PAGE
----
exercise of government jurisdiction
over any territory which, lifter in
vesti'ntion, we. have determined of
right belonging to Venezuela.
no sri-iNt: si r.jn.ssiox to wr.axo.
In making these commendations I
am fully alive to the responsibility in
curred aud keenly realize all the con
sequences that may follow. I am
nevertheless linn in my conviction
that while it is a greyious tiling to
contemplate the two great English
speaking peoplo of the world
as being otherwise than friendly
competitors in the onward march
of civilization and strenuous and
worthy rivals in all the arts of
peace, there. i no calamity which a
great nation ran invito which equals
that which follows a supine submis
sion to wrong and injustice and tho
consequent loss of national self re
spect and honor, beneath which is
shielded and defended a people's safety
and greatness.
(inovtr. r.ANo.
Executive Mansion, 1 ! IT, Is'."..
TIia i imti ill io:i4 of till t iiitnl Hut,
Set liirlh ! Iln Mcrrelitrj.
Accompanying tlie rresldent's mes
sage in n-uard to the Venze.eia con.
piieat'on is the on tha
subject- It staiis with Secretary
iilney's note reopening the negotia
tions with (ireat I'ritain, looking to
tin ni hit ration of tin1 boundary de
pute. Thiii bears ilate of July lit last
and is uihhvssed to Mr. lanyard.
The duty of Auienea is summed up
as foilo vs. ' In tlntM' i ireiuustanees,
t lie duly of t he President appears to
him iiiii.i-i akalht and tuip?rut iv,
(ireat llri'ii'li's usM i t ion of title to the
dispute! teiiitoi' , en ml, hied with her
re.titl t ha ve that title invest igntcd,
oe.nT u siib-tiitit )u! a ppr priii'. ion of I
l ae I.VI li'irv lO n.M- IIWII use, nol lO
pIM'.est, ;ii l' , ttjiiull" that th
t'U! ae'i'Ml '.i.l li M-e;;irdi-l a injti
r ,ii lis I i I !,.; ill' i I e .'s of t he pet ! of
tiie I if. t d "Malt-il Hi Well as .p;resv
sin i. it. . Wi i.ld be lit I;- tore art
e t.i'i . in I poll Hit'i nil, rii tho
I'oiih: ii'i I e,i i eef th ai rieilitry iili)
! ":' i-'e . M !.! ihe no 4s
t. ii . .-. in piiyi-r for i i ii t ud i
fi' mi ii' t Ii it e ,' ,ire to be r
M 'I i i t , (Mint tier br.ifii'll of l. irov.
t ii in it., t u i i- , for tin Ev,-t'i.
1 ve lo ' -;ive lio h ii iuiJoiim which
11. 'If tc id t It II iff VI II d. 'tTtli.lM-
t .! i ti i sjry.'
Mr li.var. 1 o re ir I ir i I 1'iB
.in ainV. .', 1 1 lr I fll.i'ifjf ami
fid, 'iiii l .l.-iWivti ivi- iirti.
Ii ...u.
AfSt I lol I huaUi'it it.,
V.'im Vfi . "J h I. n-rvi
f l lela l'4HM lo;::it.l I .'if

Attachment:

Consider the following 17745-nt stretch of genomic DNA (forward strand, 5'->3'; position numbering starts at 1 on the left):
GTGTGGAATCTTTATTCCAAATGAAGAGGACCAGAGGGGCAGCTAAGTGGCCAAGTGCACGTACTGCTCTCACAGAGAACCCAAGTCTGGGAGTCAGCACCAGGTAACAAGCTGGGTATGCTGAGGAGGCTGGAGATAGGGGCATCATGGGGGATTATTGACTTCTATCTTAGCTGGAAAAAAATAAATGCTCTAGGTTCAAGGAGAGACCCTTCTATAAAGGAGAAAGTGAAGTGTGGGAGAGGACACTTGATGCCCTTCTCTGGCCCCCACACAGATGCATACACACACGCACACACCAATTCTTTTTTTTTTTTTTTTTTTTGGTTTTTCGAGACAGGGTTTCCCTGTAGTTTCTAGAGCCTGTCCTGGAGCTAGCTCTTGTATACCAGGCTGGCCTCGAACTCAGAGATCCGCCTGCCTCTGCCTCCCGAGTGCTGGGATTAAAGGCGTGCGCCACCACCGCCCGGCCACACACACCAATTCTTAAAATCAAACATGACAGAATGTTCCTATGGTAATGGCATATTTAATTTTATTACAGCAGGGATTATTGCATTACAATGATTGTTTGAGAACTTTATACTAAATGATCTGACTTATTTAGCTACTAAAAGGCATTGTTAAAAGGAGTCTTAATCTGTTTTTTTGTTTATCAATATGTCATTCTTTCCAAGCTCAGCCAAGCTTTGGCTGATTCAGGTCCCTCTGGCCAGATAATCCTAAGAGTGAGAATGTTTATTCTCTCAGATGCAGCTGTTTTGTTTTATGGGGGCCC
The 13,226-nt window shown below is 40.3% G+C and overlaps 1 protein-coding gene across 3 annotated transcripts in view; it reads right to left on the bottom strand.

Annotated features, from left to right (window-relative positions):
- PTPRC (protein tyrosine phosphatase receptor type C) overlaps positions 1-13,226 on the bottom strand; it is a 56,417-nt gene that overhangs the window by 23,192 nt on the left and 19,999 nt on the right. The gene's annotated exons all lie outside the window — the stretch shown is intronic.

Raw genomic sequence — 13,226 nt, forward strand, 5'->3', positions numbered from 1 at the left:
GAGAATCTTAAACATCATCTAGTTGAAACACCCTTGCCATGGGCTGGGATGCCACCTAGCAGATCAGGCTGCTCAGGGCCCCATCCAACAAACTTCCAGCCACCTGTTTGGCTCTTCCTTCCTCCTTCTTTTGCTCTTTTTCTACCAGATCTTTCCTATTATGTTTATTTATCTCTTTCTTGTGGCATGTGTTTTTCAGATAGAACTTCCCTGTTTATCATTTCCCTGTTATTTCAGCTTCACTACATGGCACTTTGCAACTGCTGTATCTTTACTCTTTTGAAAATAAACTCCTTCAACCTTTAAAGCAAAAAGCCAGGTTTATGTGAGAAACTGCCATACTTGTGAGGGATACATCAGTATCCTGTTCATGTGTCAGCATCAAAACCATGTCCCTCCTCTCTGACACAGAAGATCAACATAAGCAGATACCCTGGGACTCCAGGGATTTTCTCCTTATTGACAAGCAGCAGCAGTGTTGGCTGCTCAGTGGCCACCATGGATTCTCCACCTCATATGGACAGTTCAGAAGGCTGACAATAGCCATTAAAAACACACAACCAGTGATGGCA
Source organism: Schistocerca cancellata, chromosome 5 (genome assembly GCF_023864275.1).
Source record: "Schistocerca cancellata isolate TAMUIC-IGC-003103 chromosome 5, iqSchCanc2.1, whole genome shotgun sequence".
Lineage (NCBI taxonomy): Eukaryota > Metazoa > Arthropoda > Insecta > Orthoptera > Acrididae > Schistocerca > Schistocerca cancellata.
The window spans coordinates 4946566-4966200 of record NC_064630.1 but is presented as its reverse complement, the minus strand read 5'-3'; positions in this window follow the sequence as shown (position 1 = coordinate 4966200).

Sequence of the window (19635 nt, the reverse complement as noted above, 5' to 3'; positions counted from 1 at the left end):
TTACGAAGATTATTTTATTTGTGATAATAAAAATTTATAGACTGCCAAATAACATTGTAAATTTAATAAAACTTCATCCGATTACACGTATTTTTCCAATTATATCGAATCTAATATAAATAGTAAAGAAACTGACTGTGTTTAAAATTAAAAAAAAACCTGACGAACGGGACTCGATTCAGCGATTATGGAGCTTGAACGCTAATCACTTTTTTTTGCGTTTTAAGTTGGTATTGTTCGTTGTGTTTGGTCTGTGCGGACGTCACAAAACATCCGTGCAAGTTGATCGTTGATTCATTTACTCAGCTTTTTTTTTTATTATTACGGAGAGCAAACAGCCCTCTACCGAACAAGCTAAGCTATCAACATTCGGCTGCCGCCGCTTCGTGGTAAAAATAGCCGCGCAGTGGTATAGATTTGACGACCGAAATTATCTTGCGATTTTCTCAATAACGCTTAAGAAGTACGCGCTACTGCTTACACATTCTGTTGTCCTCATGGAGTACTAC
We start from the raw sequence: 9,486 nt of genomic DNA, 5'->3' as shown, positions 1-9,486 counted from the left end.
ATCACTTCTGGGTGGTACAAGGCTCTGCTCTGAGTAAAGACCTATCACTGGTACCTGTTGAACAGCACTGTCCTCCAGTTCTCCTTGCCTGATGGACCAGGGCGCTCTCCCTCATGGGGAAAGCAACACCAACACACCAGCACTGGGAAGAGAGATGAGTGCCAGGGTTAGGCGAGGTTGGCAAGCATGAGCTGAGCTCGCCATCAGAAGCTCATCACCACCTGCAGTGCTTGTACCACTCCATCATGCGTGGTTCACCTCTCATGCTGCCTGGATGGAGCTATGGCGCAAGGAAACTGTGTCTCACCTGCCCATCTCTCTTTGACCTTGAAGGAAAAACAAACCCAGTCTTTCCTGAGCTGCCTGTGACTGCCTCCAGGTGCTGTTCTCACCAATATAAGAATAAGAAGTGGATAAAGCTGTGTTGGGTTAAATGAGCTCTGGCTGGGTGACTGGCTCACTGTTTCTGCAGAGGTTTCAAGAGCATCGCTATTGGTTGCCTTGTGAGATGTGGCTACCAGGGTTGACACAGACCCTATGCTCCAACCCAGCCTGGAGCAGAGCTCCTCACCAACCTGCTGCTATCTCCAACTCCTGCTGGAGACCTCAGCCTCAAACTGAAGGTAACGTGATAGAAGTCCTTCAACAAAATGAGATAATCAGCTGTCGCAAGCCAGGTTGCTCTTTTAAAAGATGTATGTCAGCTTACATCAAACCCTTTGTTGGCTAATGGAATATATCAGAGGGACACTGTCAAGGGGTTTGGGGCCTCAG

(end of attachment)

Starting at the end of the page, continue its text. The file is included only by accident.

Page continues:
1 h i' ' t if f it Hi it i f ,,i
o H... I . :,..f , f u,m !,, , tj
'' ' 4rl- llini-ft td oi .ti ,
I lllu.yl
',, l , ! r . U i i.. !." .
ft- 'i"!', ;'.? i . . i It
tf Sil t ii. P. ' ' t iw le l-IT
'in.'.ii U mi ii' ; -i j ,t ilj,
Tho mil Introduced ly Mr. llitt of Illinois
Mr. lloutelle of Maine anil Mr. C'r'nt of
; corgis A'.ono Favor a Tollcy of ( atitton
. Senator Chaiulter'a Iefeuso U:ii.
WASinNcrroK, Ilee. 10. Mr. II it t of
Illinois, Republican, rose in the House
as soon as it had been called to order
to-day nnd called f.r unanimous con
sent for the consideration of the fol
lowing: "A bill making an appropriation for
the expense of a commission to inve-ti-gate
nnd report on the ti ue division
line between the republic of Vcnzuela
and British tluiana.
"I'o it enacted by the Senate and
House of Representatives of the Euitcd
States of America, in Congress asst ta
bled, that tho sum of $iOu,fKM, or so
milch thereof ns may bo necessary, be
and the same is hereby appropriated
for the expenses of a commission to ba
appointed by the President to investi
gate and report upon the true divis
ional line between the republic of
Venezuela nnd British Guiana."
When tho words were read .by the
cleric they were loudly applauded on
both sides of the chain her.
Mr. Boutelle prefaced his remarks
by the statement that he disliked to
object to the consideration of such a
bill, "but," said lie, "it seems that
this subject is one of such serious im
portance that tho House of Repre
sentatives should proceed in a decor
ous m inner to consider it. Tho
I'residcnt'ii message was read yester
day, and, it seems to me, gentlemen
may not be ready to pass upon a bill
of this importance without delibera
tion." ilP. HOlTI:r.l,K WANT!:'.I CAUTION.
Cries of "Ready, Ready" from tho
Republican side interrupted Mr. Bou
telle, but lie urged that the matter
was one which ati'ectcd the relations
of the two great English speaking na